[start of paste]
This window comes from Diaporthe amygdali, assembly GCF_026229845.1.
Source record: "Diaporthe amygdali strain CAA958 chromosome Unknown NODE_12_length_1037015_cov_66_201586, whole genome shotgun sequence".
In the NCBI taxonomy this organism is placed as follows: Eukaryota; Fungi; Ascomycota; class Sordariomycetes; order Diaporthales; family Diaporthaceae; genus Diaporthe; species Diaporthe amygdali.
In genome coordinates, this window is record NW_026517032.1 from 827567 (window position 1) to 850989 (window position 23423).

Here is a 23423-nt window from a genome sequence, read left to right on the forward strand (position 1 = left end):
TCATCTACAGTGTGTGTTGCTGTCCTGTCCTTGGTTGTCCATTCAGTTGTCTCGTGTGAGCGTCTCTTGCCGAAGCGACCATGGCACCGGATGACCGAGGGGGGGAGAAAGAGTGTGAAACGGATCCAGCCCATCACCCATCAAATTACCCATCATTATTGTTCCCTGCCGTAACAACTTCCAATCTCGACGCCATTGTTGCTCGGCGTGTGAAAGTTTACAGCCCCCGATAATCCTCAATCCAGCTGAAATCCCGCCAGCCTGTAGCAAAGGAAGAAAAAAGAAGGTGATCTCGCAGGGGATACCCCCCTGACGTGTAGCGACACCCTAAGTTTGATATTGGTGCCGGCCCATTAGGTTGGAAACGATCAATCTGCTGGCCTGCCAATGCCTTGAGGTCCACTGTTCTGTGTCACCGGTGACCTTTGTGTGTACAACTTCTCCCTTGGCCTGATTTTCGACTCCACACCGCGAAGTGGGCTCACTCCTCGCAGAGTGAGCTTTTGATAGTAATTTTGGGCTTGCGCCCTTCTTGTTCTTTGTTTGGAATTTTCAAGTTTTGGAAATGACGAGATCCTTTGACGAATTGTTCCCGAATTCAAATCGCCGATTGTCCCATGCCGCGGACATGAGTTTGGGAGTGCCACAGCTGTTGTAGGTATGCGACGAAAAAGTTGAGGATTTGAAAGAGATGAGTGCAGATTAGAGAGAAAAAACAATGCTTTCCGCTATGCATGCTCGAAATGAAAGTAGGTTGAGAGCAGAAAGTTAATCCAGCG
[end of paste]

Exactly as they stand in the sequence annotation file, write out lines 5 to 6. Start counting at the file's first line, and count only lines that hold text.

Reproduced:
Here is a 23423-nt window from a genome sequence, read left to right on the forward strand (position 1 = left end):
TCATCTACAGTGTGTGTTGCTGTCCTGTCCTTGGTTGTCCATTCAGTTGTCTCGTGTGAGCGTCTCTTGCCGAAGCGACCATGGCACCGGATGACCGAGGGGGGGAGAAAGAGTGTGAAACGGATCCAGCCCATCACCCATCAAATTACCCATCATTATTGTTCCCTGCCGTAACAACTTCCAATCTCGACGCCATTGTTGCTCGGCGTGTGAAAGTTTACAGCCCCCGATAATCCTCAATCCAGCTGAAATCCCGCCAGCCTGTAGCAAAGGAAGAAAAAAGAAGGTGATCTCGCAGGGGATACCCCCCTGACGTGTAGCGACACCCTAAGTTTGATATTGGTGCCGGCCCATTAGGTTGGAAACGATCAATCTGCTGGCCTGCCAATGCCTTGAGGTCCACTGTTCTGTGTCACCGGTGACCTTTGTGTGTACAACTTCTCCCTTGGCCTGATTTTCGACTCCACACCGCGAAGTGGGCTCACTCCTCGCAGAGTGAGCTTTTGATAGTAATTTTGGGCTTGCGCCCTTCTTGTTCTTTGTTTGGAATTTTCAAGTTTTGGAAATGACGAGATCCTTTGACGAATTGTTCCCGAATTCAAATCGCCGATTGTCCCATGCCGCGGACATGAGTTTGGGAGTGCCACAGCTGTTGTAGGTATGCGACGAAAAAGTTGAGGATTTGAAAGAGATGAGTGCAGATTAGAGAGAAAAAACAATGCTTTCCGCTATGCATGCTCGAAATGAAAGTAGGTTGAGAGCAGAAAGTTAATCCAGCG